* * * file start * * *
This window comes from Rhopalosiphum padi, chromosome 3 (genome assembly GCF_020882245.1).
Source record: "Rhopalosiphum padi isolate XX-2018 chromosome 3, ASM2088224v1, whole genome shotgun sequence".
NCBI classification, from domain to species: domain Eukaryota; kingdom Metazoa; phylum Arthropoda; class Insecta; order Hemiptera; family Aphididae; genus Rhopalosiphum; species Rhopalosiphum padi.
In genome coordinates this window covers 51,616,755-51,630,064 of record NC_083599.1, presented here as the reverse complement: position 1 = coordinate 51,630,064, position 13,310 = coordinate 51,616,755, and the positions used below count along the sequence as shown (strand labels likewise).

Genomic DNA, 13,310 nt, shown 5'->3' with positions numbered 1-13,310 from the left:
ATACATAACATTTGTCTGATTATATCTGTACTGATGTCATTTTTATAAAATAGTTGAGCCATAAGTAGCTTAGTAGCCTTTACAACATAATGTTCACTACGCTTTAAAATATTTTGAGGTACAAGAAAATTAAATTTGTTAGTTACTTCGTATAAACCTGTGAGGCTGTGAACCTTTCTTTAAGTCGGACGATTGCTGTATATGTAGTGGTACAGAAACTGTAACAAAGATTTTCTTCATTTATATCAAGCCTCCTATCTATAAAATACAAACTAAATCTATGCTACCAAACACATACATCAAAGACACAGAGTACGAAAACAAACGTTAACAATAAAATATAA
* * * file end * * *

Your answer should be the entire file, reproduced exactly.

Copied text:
This window comes from Rhopalosiphum padi, chromosome 3 (genome assembly GCF_020882245.1).
Source record: "Rhopalosiphum padi isolate XX-2018 chromosome 3, ASM2088224v1, whole genome shotgun sequence".
NCBI classification, from domain to species: domain Eukaryota; kingdom Metazoa; phylum Arthropoda; class Insecta; order Hemiptera; family Aphididae; genus Rhopalosiphum; species Rhopalosiphum padi.
In genome coordinates this window covers 51,616,755-51,630,064 of record NC_083599.1, presented here as the reverse complement: position 1 = coordinate 51,630,064, position 13,310 = coordinate 51,616,755, and the positions used below count along the sequence as shown (strand labels likewise).

Genomic DNA, 13,310 nt, shown 5'->3' with positions numbered 1-13,310 from the left:
ATACATAACATTTGTCTGATTATATCTGTACTGATGTCATTTTTATAAAATAGTTGAGCCATAAGTAGCTTAGTAGCCTTTACAACATAATGTTCACTACGCTTTAAAATATTTTGAGGTACAAGAAAATTAAATTTGTTAGTTACTTCGTATAAACCTGTGAGGCTGTGAACCTTTCTTTAAGTCGGACGATTGCTGTATATGTAGTGGTACAGAAACTGTAACAAAGATTTTCTTCATTTATATCAAGCCTCCTATCTATAAAATACAAACTAAATCTATGCTACCAAACACATACATCAAAGACACAGAGTACGAAAACAAACGTTAACAATAAAATATAA